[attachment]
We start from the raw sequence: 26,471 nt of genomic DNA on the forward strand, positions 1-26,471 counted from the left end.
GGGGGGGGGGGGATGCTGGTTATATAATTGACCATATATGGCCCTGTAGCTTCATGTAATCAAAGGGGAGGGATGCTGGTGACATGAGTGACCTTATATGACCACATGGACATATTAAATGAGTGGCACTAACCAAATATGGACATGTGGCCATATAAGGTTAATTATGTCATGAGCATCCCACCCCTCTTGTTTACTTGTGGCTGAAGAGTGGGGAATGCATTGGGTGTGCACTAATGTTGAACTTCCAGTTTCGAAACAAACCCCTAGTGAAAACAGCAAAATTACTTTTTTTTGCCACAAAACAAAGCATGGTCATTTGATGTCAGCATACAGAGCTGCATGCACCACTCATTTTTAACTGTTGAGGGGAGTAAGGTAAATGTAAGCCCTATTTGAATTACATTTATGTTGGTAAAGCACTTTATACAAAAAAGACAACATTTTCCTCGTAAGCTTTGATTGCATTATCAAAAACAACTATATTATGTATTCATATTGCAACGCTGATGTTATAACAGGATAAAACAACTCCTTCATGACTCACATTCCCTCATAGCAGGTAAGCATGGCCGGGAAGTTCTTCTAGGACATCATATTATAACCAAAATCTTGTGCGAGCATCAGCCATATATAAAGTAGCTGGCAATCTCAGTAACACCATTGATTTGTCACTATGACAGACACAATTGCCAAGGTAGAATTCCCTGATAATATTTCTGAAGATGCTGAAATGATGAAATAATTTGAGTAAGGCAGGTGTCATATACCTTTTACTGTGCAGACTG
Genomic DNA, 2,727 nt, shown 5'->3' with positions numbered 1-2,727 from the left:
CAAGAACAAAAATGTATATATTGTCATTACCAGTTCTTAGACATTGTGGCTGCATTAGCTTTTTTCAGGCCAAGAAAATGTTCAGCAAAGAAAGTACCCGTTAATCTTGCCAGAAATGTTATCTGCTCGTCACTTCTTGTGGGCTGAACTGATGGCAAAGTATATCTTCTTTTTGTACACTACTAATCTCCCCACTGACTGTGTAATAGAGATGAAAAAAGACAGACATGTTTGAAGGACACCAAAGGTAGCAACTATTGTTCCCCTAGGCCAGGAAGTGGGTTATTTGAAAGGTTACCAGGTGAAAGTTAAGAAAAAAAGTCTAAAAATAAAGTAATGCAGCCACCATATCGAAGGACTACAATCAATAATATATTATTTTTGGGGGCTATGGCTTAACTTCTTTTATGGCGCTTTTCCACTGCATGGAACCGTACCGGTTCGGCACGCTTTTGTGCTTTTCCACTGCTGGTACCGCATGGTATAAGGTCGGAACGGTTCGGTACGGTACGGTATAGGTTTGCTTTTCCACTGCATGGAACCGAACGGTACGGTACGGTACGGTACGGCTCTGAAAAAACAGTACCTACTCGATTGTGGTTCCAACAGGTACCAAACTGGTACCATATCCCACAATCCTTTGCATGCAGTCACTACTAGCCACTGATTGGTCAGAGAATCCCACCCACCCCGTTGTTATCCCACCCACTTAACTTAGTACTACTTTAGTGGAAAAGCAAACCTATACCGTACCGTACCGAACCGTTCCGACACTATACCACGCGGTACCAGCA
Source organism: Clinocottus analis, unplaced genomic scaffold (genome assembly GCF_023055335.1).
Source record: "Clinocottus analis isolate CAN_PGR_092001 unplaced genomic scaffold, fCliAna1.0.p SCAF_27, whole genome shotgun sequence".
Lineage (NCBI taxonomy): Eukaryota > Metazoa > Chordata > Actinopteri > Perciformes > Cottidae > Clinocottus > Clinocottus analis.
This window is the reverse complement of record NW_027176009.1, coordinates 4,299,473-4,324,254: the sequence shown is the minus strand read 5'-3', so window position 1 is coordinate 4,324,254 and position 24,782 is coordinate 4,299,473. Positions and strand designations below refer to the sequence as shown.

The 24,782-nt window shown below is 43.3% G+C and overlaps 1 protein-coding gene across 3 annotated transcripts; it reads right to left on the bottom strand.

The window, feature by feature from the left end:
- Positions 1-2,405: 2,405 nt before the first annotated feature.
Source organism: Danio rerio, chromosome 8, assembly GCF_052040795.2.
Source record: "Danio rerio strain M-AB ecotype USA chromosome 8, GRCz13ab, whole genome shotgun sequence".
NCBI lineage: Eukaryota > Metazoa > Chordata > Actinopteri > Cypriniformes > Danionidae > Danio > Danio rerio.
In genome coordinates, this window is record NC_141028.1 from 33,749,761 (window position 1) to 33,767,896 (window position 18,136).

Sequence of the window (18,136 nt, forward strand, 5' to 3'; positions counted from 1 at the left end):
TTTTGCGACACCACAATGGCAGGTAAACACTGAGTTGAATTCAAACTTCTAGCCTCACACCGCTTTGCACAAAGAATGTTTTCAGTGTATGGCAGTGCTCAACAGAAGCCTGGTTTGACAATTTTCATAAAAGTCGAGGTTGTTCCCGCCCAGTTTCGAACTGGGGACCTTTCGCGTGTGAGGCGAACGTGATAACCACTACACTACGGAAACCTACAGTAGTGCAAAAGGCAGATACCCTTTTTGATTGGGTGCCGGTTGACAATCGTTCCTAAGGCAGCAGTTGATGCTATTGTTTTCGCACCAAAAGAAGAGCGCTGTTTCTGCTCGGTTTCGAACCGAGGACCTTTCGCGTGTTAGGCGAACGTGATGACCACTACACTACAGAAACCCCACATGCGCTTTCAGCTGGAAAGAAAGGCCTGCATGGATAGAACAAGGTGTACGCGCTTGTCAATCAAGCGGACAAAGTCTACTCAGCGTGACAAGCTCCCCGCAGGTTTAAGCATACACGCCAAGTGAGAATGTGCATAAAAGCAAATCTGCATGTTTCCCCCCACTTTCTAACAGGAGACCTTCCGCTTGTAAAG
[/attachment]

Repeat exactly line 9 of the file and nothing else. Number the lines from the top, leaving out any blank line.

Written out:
The 24,782-nt window shown below is 43.3% G+C and overlaps 1 protein-coding gene across 3 annotated transcripts; it reads right to left on the bottom strand.